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Kathaumixw billeting results in lasting relationships

International choral festival organizers look for 96 pillows
TINY TEA CUPS: Looking at a gift from their 2014 International Choral Kathaumixw billets brings back poignant memories for sisters Vicki Pierobon [left] and Mary Carey. They will welcome young choir members into their home again this year. Joyce Carlson photo

Words to a children’s song, “two-four-six-eight, who do you appreciate?” resonate with two sisters and staff at Powell River Academy of Music.

Prior to every International Choral Kathaumixw, there is a call for families to billet singers from overseas choirs. That is happening now in preparation for the festival that runs July 5 to 9.

“Currently, we are looking for 96 pillows for members of children’s choirs,” said Kathaumixw hospitality coordinator Valerie Thompson. Translated that means up to 48 homes as youngsters are placed in groups of two or more.

“Stories about relationships that have lasted for many years are constantly shared with us,” added Thompson. “We have people who have billeted for years, and some only started last Kathaumixw.”

Vicki Pierobon and her sister Mary Carey attended a concert at Max Cameron Theatre in 2014 and were asked if they would take billets from a Taiwanese youth choir. “We said we could take two girls,” said Carey.

Very quickly that number went to four, then six and finally they ended up with eight. “It was wall to wall kids,” she said, “and we all had a very good time.”

Ironically, they had gone to a meeting years before regarding billeting. “They apparently didn’t need us and 15 years went by,” said Carey.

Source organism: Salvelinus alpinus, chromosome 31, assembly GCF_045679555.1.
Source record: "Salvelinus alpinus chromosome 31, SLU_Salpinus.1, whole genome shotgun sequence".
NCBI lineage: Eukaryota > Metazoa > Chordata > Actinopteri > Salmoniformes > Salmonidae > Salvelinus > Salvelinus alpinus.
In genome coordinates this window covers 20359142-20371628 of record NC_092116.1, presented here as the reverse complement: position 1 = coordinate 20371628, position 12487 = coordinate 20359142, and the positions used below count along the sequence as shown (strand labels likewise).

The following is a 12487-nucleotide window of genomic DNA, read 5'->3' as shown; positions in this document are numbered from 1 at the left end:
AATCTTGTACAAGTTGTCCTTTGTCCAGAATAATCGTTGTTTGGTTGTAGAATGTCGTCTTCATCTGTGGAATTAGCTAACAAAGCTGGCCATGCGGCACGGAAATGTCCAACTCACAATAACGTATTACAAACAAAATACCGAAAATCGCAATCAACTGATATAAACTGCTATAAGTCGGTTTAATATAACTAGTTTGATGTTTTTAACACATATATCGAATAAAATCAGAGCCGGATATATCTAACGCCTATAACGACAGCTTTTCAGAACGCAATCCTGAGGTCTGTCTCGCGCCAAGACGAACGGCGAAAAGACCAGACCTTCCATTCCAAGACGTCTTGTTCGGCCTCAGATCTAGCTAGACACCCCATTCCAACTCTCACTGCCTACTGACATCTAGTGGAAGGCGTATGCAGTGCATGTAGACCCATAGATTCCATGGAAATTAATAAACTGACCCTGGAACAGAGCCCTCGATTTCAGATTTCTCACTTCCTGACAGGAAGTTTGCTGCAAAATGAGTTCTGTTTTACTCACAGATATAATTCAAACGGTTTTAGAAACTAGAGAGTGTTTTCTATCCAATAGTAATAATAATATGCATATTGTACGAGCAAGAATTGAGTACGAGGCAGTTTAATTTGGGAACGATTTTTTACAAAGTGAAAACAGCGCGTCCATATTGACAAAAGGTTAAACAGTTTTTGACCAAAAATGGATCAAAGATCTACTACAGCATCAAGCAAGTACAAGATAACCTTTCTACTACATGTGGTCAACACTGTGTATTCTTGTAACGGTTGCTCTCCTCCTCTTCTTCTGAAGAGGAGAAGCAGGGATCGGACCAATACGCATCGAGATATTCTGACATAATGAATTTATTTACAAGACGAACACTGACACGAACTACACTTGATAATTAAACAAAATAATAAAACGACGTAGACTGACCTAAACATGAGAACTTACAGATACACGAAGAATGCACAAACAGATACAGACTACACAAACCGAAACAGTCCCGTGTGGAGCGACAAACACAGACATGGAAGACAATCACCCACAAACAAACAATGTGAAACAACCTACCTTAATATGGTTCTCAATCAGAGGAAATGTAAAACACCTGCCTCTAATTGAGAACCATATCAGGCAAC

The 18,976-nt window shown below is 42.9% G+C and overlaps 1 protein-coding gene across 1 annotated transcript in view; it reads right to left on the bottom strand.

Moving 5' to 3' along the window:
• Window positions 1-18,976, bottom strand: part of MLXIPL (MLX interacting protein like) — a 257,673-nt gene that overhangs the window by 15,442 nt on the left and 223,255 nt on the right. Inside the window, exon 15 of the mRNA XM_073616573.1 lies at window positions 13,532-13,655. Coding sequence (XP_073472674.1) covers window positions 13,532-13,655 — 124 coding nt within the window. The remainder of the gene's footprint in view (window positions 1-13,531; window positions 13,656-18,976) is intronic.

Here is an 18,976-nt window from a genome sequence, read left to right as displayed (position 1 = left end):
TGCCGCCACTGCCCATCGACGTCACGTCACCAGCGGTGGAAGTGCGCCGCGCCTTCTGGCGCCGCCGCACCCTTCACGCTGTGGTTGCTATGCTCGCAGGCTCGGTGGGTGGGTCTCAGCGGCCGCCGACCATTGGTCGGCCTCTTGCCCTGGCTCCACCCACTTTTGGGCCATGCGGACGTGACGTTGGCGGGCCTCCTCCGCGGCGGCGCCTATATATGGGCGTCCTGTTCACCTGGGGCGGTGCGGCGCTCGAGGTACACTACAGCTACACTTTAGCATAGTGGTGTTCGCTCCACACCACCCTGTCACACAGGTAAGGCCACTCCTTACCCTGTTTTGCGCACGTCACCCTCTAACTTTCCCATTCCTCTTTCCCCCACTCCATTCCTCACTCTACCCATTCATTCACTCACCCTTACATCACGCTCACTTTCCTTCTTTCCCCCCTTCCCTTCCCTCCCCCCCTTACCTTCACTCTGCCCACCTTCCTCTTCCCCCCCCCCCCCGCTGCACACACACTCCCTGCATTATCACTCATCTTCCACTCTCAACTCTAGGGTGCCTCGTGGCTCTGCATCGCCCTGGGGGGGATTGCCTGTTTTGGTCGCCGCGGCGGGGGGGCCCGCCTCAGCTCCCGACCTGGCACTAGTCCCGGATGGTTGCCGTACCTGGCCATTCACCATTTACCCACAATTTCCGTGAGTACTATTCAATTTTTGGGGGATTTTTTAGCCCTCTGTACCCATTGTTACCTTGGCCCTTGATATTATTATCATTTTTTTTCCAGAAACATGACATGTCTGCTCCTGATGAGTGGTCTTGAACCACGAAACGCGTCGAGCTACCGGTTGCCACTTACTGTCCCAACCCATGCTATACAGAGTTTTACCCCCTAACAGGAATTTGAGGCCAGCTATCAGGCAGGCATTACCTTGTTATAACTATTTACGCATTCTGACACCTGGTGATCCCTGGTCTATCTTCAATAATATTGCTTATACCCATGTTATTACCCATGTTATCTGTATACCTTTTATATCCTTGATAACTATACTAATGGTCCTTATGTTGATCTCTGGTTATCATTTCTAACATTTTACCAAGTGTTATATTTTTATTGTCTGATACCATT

There will be no gap again as the sisters have agreed to take eight billets for 2016’s festival, this time from a South African choir.

For their initial billeting experience the sisters purchased reusable lunch bags they filled with teddy bears, Canadian flags, candies and mementos. Then the bags were used for the girls’ lunches each day. “We’ll do the same this time,” said Carey.

One of their favourite memories from 2014 was receiving a call from a billet’s father who was living in Alberta. He said he wanted to spend some time with his daughter.

“She was one of our youngest, only 10 years old,” explained Carey. “He thought he would find a motel room and we laughed. We told him he could sleep on our couch in the living room. He was wonderful to have with us. When the girls came home at 10:30 pm after evening concerts, he would cook them Taiwanese noodles because they were so hungry.”

Children have no problem sleeping on mats on the floor and the house’s lower level also has a big bed, a hide-a-bed, recliners, a bathroom and kitchen area.

When Carey and Pierodon had to leave for a family wedding before the gala closing concert, two friends who speak Mandarin offered to come and stay at the house. Another friend offered translation assistance as well.

The sisters often attended Kathaumixw in the past and hosted friends for the festival. “No room for friends now,” said Carey.

Carey said she loves the international component of Kathaumixw and is a supporter of Powell River Diversity Initiative. “I love all things cultural and am passionate about the elimination of prejudice in the world,” she said.

Carey has worked internationally in Guyana and the Philippines. Along with her sister, she loves to travel; they have a 10-year plan that includes a trip to Thailand in December.

Both she and her sister spent their careers working with children and youth.

Asked about her favourite part of Kathaumixw, Carey said she is “particularly partial” to children and youth choirs, the folk singing competition and Friday night’s awards concert.

“I also think about the organization and volunteers, and how they pull together such an amazing week,” she said.

As for Pierodon, she loves the variety of choirs and “I most appreciate seeing how different conductors utilize the voices in their choirs.”

The sisters said they are not a musical family, but they sang a lot as youngsters. “We both have music appreciation,” said Pierodon, adding that she currently does djembe drumming, “for the brain though, not for the music.”

To experience billeting international choir members, go to, visit Powell River Academy of Music at 7280 Kemano Street or call 604.485.9633.